Detroit now offers America a perfect place to redefine urban economics, moving away from the totally paved, heavy-industrial factory-town model to a resilient, holistic, economically diverse, self-sufficient, intensely green, rural/urban community—and in doing so become the first modern American city where agriculture, while perhaps not the largest, is the most vital industry.
Royal Oak Mirror

The Ferndale Chamber of Commerce has challenged other Woodward Avenue Chambers - Berkley, Royal Oak, Ferndale and Birmingham/Bloomfield — to see which can bring in the most blood donations for the American Red Cross during Dream Cruise week.

Donor sites are as follow:

The Ferndale Chamber blood drive will be from 1-7 p.m. Aug. 10 at the Ferndale Public Library, now located at 642 E. Nine Mile.

Berkley/Royal Oak will be having a joint blood drive from 1-7 p.m. Tuesday, Aug. 11, at the Berkley Donor Center, 21805 Woodward.

The Birmingham/Bloomfield Chamber drive will be from 1-7 p.m. Wednesday, Aug. 12, at the Holiday Inn Express, 35270 Woodward Avenue.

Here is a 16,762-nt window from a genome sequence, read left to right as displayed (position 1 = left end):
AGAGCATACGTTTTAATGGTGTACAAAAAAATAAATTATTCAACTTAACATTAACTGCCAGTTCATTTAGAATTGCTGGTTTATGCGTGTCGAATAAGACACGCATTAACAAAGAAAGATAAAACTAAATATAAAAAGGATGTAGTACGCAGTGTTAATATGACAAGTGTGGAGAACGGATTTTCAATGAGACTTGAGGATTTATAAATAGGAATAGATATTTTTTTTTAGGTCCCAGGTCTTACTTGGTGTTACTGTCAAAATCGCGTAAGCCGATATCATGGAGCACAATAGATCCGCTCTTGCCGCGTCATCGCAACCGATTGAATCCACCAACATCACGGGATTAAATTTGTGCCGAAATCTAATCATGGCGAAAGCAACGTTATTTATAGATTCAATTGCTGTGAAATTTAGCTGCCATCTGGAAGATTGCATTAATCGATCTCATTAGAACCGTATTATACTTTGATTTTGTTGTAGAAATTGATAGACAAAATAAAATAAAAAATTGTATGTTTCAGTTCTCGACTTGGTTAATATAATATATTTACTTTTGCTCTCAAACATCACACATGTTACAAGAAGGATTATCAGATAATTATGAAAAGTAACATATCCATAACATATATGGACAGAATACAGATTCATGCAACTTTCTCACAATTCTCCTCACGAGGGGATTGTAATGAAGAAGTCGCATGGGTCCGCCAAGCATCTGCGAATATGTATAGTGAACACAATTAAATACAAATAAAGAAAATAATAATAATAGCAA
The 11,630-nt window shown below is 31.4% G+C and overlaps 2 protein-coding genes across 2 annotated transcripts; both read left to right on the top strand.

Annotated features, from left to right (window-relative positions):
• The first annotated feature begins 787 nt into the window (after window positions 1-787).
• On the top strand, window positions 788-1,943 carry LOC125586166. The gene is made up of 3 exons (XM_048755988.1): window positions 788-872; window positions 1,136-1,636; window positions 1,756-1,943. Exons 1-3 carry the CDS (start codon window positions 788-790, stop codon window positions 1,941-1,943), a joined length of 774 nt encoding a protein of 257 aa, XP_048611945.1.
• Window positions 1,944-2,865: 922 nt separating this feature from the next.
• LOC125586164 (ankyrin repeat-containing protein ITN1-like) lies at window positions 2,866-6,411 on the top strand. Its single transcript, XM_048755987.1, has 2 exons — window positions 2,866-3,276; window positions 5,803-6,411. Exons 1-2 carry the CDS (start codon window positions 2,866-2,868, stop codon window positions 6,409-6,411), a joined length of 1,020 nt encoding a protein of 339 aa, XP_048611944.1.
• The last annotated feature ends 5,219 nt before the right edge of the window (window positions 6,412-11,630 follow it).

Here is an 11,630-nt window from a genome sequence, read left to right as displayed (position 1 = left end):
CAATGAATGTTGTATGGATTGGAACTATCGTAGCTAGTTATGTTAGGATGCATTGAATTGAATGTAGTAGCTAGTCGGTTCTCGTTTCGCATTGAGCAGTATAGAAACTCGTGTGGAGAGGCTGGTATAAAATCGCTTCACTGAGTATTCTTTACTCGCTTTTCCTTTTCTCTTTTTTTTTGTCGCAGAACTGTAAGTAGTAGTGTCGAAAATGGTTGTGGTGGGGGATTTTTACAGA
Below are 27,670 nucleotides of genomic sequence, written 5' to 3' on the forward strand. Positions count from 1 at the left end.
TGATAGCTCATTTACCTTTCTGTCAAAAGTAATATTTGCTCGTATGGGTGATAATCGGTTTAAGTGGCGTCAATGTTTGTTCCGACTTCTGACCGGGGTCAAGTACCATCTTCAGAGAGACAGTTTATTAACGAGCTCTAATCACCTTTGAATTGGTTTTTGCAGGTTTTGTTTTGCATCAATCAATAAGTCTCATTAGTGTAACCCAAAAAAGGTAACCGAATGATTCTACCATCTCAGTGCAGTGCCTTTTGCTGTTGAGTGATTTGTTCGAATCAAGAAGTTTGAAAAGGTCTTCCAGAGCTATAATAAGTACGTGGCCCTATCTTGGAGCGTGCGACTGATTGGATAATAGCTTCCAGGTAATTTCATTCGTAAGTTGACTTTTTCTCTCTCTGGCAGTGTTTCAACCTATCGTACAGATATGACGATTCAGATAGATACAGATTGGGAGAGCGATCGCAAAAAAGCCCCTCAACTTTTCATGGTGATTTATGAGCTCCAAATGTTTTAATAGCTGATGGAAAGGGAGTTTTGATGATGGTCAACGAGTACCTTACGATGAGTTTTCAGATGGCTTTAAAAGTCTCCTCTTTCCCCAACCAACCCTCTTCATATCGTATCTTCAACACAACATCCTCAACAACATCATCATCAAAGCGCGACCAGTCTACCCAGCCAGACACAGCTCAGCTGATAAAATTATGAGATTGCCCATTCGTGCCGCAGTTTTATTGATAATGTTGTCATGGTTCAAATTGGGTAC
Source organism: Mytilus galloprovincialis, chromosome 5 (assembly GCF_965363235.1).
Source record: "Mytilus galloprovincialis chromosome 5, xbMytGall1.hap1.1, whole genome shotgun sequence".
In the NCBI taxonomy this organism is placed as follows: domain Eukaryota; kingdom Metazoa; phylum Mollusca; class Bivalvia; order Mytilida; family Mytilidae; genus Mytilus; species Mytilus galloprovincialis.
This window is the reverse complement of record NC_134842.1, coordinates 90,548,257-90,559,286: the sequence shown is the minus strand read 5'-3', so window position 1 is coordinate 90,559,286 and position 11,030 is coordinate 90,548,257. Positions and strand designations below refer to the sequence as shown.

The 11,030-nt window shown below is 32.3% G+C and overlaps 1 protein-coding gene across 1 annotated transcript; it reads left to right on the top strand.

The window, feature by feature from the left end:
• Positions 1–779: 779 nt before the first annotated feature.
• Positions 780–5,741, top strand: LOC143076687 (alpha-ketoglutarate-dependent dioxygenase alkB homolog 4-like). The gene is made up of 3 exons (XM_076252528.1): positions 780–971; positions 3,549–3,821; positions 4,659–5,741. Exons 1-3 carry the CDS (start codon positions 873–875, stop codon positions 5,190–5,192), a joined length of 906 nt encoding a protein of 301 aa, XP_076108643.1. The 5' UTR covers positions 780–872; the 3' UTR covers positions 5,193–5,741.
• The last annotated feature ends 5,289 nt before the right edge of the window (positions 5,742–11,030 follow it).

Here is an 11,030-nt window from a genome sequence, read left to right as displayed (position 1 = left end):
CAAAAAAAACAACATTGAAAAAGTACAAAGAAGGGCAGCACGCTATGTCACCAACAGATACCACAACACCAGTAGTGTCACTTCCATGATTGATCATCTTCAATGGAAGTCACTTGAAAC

Register at and enter the sponsor code chamberchallenge. Online registration is encouraged in order for the Red Cross to staff properly. Appointments will receive first priority.

Prizes will be awarded.
Terry Oparka
C & G Staff Writer

It started with a family recipe.

Michael McClure, of McClure’s Pickles in Troy, explained that the pickle recipe came from the grandmother of his wife, Jenny.

“We’ve been making them in our family kitchens for 37 years,” he said. “Our sons, Robert and Joe, grew up watching us make these, then helping us (to) make these.”

He explained that the pickles were a big hit with the boys’ friends as they were growing up.

“I also gave them away for Christmas gifts,’ Michael said.

Robert and Joe were after their parents to go into business with the pickles for years, but Michael, who worked in sales and marketing, resisted.

“I didn’t want to work that hard,” he said.

But about three years ago, the younger McClures designed a Web site, completed coursework at Cornell University in acidic food processing and earned Michigan ServSafe certification, and McClure’s Pickles was born.

Using Michigan cucumbers whenever possible, flowering dill from Ontario, Canada, and California-grown garlic, McClure’s makes two varieties of pickles: spicy, and garlic and dill. The company also creates the same two varieties of relish.

The pickles received rave reviews in the July issue of Martha Stewart Living.

Ruth Altchek of Martha Stewart Living writes, “It’s rare to find a line of prepared foods in which every item is delicious. The family-run company’s two varieties of pickles and relish … and its pair of multi-grain mustards incorporating beers from Michigan and New York, are all perfectly seasoned and textured.”